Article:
FLORA ANDEAN PATAGONIA
The hard weather conditions in the higher Andean region of the Patagonia, determine that the flora of the area grows only scattered, despite its being widely varied and rich.
There are some small plants already adapted to the rigorous conditions, such as the "chaetanthera villosa", a perfumed flower with white petals that grows between 1800 and 1900 m above sea level.
In the rain forest region there are big trees like the "coihue" and the "lenga", which make up dense forests that turn into a beautiful reddish and orange during fall.
The cypress grows in drier areas within the transition forest, and the "ñire" is found in different habitats always in the company of other arboreal species.
Finally, a wide variety of hard grasses and small bushes are found in the immense steppe that stretches all throughout this region.
In the area known as "valdiviano" forest (humid and transitional), there are "raulí" cypresses, "coihues" and "pellín" oaks. Other abundant species are: "ñire", "maitén", "amancay", "calafate", "mutisia", cypress, "araucaria" or "pehuén", and larch.
This last one, also called "leguen", is an American coniferous that may reach seventy meters in height, and provides excellent quality wood.
The "araucaria" or "pehuén" has a seed called "piñón", rich in proteins and carbon hydrates, which used to be of great importance in the diet of the well-known "mapuches", early residents of this area.
Outstanding as well are the "quetri" or "arrayán" forests, with their nine-meter high trees with yellowish, reddish and cinnamon-colored bark and medicinal leaves. These trees are unique in the world, since in other places they grow only as small bushes.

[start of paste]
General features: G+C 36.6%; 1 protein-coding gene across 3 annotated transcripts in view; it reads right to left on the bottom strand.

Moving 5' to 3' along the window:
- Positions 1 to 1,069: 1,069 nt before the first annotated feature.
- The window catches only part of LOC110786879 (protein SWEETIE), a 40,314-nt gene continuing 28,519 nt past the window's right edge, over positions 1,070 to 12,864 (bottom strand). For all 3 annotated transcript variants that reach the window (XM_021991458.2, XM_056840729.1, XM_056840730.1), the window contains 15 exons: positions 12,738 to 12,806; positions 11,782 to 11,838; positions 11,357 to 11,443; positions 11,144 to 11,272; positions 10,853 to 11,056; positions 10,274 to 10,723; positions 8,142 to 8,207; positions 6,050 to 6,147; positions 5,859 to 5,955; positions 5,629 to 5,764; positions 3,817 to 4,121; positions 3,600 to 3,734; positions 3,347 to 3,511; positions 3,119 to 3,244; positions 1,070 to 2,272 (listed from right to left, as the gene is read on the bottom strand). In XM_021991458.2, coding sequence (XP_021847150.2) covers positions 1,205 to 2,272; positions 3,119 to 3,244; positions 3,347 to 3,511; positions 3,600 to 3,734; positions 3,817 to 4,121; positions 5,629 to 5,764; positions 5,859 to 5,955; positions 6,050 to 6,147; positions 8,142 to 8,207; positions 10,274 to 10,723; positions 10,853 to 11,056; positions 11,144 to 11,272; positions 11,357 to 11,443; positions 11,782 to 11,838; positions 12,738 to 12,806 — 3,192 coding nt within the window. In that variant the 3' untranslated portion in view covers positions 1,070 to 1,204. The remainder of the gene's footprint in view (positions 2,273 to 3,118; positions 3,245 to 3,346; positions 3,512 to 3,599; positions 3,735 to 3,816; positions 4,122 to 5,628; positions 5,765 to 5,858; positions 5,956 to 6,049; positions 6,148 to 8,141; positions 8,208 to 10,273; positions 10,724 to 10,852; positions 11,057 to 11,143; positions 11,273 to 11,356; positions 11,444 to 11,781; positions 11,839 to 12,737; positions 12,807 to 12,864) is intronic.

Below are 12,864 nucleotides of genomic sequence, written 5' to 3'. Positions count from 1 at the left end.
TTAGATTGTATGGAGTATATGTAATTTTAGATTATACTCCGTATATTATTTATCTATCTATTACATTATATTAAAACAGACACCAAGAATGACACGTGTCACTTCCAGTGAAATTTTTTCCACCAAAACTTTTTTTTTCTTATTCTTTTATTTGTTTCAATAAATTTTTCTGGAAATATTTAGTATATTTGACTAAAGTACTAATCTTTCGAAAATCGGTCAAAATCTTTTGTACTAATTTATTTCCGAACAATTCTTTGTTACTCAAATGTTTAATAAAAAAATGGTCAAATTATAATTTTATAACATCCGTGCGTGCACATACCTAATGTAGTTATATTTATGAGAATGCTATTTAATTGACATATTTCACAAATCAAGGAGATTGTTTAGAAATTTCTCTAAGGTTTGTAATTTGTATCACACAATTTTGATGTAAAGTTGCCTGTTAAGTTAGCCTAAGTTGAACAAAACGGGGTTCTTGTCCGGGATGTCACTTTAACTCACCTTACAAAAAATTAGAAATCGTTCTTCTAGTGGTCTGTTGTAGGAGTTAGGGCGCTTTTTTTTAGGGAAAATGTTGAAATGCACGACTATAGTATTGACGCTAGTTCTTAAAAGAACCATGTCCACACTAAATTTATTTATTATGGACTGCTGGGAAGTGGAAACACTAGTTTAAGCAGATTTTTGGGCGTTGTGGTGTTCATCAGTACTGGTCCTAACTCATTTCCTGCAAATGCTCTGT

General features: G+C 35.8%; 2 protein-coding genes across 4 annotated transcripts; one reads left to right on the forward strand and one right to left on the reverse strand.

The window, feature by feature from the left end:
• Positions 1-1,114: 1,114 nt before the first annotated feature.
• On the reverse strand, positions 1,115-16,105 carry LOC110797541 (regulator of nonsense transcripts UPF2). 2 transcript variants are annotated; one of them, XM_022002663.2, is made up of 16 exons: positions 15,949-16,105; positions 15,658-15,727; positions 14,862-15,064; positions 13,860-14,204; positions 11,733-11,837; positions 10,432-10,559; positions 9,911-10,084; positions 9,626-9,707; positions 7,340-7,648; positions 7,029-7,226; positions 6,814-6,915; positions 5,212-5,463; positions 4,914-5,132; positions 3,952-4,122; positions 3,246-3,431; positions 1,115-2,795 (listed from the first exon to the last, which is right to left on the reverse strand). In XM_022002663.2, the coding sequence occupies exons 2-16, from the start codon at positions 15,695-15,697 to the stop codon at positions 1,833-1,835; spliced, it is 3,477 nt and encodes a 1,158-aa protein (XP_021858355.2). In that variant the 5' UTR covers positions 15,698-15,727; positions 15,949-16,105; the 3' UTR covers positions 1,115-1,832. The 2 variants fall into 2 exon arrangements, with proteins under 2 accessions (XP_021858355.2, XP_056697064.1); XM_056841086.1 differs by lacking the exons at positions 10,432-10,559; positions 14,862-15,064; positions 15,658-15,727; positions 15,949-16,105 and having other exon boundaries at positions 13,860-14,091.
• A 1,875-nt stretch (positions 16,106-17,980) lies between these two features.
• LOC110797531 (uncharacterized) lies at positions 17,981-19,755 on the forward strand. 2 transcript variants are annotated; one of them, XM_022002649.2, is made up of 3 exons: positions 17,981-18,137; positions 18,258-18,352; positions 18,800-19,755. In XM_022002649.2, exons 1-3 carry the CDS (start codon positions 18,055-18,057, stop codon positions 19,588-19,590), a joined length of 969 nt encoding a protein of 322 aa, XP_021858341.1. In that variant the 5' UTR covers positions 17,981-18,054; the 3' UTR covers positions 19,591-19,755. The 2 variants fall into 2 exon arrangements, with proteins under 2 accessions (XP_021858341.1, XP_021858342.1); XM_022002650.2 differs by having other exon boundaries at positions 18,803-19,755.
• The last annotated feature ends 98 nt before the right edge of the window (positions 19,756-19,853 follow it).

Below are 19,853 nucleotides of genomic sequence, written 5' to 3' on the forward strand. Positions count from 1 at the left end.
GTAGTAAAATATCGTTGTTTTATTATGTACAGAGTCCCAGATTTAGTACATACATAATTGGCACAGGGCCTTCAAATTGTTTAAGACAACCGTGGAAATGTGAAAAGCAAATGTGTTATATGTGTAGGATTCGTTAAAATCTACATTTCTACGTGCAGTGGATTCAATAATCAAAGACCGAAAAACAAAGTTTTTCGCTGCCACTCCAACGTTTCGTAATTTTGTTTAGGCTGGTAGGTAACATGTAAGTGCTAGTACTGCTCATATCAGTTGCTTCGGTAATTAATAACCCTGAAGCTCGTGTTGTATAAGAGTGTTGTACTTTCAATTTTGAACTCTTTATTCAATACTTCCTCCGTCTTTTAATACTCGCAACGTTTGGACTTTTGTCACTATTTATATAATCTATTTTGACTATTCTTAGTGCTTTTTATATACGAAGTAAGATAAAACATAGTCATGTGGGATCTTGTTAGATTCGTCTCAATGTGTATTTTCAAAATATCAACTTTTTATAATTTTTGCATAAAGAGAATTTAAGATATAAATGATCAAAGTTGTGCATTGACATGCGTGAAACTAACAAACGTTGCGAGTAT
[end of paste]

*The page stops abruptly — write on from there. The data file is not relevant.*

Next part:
The sparse and stunted vegetation is surprisingly adapted to the rigorous environmental conditions; vegetables of the most diverse taxonomic position adopt compact forms, ranging from cactus with big orange flowers to varieties of yellow and even white-rosy daisies.
In the wind-protected canyons one may find bushes such as "molles", "duraznillos", "colapiches" and "calafates", the latter producing some edible fleshy fruits.
Ferns, mosses, lichens and mushrooms are abundant on the ground, among branches and fallen trunks or at the foot of the trees. Among the mushrooms, the "llao-llao" stands out due to the yellow/orange prominences it forms in the branches and trunks of "coihues", "ñires", "lengas" and "guindos".
The lichen, known as "old man's beard", is greenish/ white and it hangs down from trees.